Return to New Orleans

“FEMA, the new four-letter f-word.”

This was one of the signs I encountered minutes after leaving the New Orleans airport on a brief trip to see family this past weekend.

There’s gallows humor about too though. The Times-Picayune was running a FEMA Trailer Holiday Makeover on how to spruce up your temporary domicile despite the circumstances. This of course only applies to the areas with power since you can’t get a FEMA trailer if there’s no power in your area. I was flabbergasted to see how much of New Orleans still lacks this basic utility.

In fact, I was stunned the entire time I was there. From the shockingly understaffed emergency room at East Jefferson General Hospital (another story entirely) to the three-story high mounds of wreckage piled into the medians between boulevards to the patchwork quilt of blue FEMA tarps covering rooftops from Slidell to the bayou, there was so much more still hurting in the area than I — or most of America, I’d bet — realizes. News outlets occasionally check back and there’s the sometime blip on the political radar of Katrina fallout, but for the most part I was unprepared for the degree to which New Orleans is down for the count, seemingly for quite a while.

I had composed a draft of this post before I even arrived in NOLA. I was going to put into words my feeling that Mardi Gras should go ahead full steam this year as a show of the vitality of the city. I’ve scrapped that draft, filed away for some time in the future. New Orleans is not ready. The city is non-functional. Sure the airport is open, but it is ghostly. Only a few gates and a fraction of the concessions are operational. There’s a palpable pall the moment you set foot in the terminal. Driving into the city proper is horrific. Destroyed cars have been towed to the center of I-10, a vast graveyard of corroded metal. The West End, like much of Orleans Parish, is in total ruin. Cryptic FEMA spray-painted symbols adorn every home — and all are abandoned. Doors open, high water mark stains clearly visible, entire neighborhoods are empty. Houses lean and lurch from the foundation damage. Every street intersection — where the traffic lights, if upright, are still not working — is cluttered with makeshift signage for all manner of assistance: tree-shredding, gutting, roofwork, and generic disaster relief services. Yet, basic services are unemployed. (When was the last time you saw a Jiffy Lube offering a signing bonus?) Church steeples point horizontal, straight at the ground still somehow attached, or have impaled parking lots in front of the places of worship. And the trash. By one count there is 34 years worth of rubbish to be hauled away. Junk is literally everywhere, even in the higher-ground neighborhoods relatively untouched by the water.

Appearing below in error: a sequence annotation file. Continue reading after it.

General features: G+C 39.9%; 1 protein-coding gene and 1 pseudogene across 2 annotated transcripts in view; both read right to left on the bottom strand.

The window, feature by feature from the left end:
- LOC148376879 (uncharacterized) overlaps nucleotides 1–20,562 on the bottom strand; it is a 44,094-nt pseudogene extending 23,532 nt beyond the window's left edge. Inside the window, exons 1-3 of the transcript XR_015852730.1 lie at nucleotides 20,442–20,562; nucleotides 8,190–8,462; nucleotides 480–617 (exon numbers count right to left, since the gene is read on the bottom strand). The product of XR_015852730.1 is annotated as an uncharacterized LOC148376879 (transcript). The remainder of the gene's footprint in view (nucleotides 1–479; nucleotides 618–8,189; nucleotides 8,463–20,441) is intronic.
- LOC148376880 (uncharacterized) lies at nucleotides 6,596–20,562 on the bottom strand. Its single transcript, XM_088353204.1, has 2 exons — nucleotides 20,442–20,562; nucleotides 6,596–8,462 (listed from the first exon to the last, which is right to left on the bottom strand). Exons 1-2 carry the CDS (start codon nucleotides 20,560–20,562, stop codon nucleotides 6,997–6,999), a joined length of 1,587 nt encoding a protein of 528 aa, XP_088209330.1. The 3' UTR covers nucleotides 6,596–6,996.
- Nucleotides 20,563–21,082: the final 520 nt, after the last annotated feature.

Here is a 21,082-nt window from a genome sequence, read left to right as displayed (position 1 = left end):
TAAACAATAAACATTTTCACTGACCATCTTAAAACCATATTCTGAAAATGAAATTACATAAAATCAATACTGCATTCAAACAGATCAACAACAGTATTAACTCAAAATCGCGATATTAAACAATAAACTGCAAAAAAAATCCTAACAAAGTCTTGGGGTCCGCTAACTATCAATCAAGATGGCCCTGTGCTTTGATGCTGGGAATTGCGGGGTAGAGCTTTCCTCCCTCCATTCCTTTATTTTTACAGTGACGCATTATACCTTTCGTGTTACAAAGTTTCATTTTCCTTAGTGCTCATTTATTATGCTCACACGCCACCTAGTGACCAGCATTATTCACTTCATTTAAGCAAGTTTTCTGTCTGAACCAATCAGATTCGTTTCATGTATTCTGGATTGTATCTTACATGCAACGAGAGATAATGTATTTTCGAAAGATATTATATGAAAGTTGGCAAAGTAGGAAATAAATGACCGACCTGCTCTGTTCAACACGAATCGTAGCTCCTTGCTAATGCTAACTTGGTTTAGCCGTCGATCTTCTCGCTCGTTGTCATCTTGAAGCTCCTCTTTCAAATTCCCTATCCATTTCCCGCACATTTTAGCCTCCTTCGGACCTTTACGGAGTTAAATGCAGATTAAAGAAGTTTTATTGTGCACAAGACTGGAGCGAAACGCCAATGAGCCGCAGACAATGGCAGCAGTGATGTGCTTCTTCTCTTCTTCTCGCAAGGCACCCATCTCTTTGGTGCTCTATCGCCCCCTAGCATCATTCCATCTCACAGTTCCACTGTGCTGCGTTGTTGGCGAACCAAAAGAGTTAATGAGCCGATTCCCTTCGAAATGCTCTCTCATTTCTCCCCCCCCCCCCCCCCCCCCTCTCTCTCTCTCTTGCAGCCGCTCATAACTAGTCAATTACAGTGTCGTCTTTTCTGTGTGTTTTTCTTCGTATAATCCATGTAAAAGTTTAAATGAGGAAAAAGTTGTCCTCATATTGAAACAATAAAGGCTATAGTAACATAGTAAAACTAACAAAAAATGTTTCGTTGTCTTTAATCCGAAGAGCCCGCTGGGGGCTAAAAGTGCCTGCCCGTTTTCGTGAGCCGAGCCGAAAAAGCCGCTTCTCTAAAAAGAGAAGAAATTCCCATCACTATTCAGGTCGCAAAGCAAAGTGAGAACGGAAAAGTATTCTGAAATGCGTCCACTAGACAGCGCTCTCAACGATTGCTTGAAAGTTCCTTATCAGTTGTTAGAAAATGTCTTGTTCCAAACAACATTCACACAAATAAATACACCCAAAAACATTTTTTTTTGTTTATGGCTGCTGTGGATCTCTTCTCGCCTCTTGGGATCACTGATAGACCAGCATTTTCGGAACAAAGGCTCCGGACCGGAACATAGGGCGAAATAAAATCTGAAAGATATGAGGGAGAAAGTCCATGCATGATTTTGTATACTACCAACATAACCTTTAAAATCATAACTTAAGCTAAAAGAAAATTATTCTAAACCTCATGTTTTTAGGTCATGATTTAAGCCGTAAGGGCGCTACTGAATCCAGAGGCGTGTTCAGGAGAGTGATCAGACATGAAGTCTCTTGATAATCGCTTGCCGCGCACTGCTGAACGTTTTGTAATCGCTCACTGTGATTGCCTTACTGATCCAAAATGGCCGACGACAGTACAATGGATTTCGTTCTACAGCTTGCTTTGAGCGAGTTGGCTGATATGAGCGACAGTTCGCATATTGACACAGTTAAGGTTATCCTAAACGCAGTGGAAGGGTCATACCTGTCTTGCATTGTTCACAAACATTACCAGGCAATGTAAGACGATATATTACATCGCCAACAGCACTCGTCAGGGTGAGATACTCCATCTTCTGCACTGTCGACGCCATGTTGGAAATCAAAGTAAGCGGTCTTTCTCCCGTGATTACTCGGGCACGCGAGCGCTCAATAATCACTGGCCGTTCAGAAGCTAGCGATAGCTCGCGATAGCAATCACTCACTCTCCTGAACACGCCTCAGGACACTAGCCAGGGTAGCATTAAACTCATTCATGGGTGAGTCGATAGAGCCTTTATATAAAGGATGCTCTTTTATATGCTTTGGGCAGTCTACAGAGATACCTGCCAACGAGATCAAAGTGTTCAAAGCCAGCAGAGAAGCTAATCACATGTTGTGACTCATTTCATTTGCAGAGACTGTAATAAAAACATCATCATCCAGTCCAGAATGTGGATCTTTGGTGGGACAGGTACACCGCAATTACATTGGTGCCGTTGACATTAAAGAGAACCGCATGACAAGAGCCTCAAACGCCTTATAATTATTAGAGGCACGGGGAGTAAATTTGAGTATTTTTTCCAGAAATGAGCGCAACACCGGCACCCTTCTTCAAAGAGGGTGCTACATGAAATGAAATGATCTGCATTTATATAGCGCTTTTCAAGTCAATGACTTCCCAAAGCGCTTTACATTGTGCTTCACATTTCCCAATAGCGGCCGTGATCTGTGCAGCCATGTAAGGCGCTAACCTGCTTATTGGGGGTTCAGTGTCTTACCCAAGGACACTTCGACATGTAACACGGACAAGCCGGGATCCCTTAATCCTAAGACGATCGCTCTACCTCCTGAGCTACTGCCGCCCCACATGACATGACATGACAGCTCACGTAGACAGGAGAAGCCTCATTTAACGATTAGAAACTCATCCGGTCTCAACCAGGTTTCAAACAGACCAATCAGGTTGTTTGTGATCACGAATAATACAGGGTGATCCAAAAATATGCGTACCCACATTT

I arrived and took a cab to my wife’s grandmother’s house where I was to meet my family momentarily who were coming from elsewhere in the city. Entering the neighboorhod I encountered a sign that said “Looters will be shot.” I exited the cab and, without a key, poked around the house for a way into the backyard to wait. I should have known that I would look suspicious. I immediately noticed people mulling about the subdivision looking at me in an unfriendly way. Luckily my wife pulled up shortly, but I am not sure circumstances would have been different if I had loitered longer. I was not prepared for this. I imagined a city on the mend — hobbled for sure, but bound together in a kind of sturdy let’s-get-on-with-it mode. I didn’t see this at all. I’m sure it exists in places, but most of my relatives are depressed and not a few bitter. There’s racial tension in people who have never been disposed to think in those terms. And looting jokes are not funny. This is one case where the news seems not to have covered the worst of it.

Two of my wife’s uncles stayed through the storm. One stayed with his two teenage children, a decision he forcefully admits regretting now. The day after the hurricane when the levees broke he and his kids spent their time moving from house to house shutting off neighbors’ gas lines. At one point my uncle was in the back of the house working with the gas while his children were inside trashing things that would rot from the refrigerator. Suddenly they saw a man through the front windows with a shotgun yell “Hey!” Scared, they ran to get their father’s pistol and headed for the attic. A showdown was averted when the man turned out to be a state trooper from the neighborhood who did not recognize my uncle’s car in the driveway. He was also African-American. Such is the near-tragic misunderstandings that ensue when an every-man-for-himself mentality results from the complete breakdown of law and order.

McDonald’s are shuttered. The Wal-Mart is closed. Yet, drive-through daiquiri bars and po-boy shacks are up and running. The good times will roll again, there’s no doubt. But New Orleans needs time and help and an army of able-bodied workers to get back on its feet. I think Mardi Gras should be celebrated this year. But only for the local residents as a celebration of the living. The city cannot afford the extra police presence, the tonnage of trash, or the degree of lawlessness that normally attends Fat Tuesday and its run-up. New Orleans is no stranger to hangovers, but this time we need to let it recuperate fully before inviting her to party again.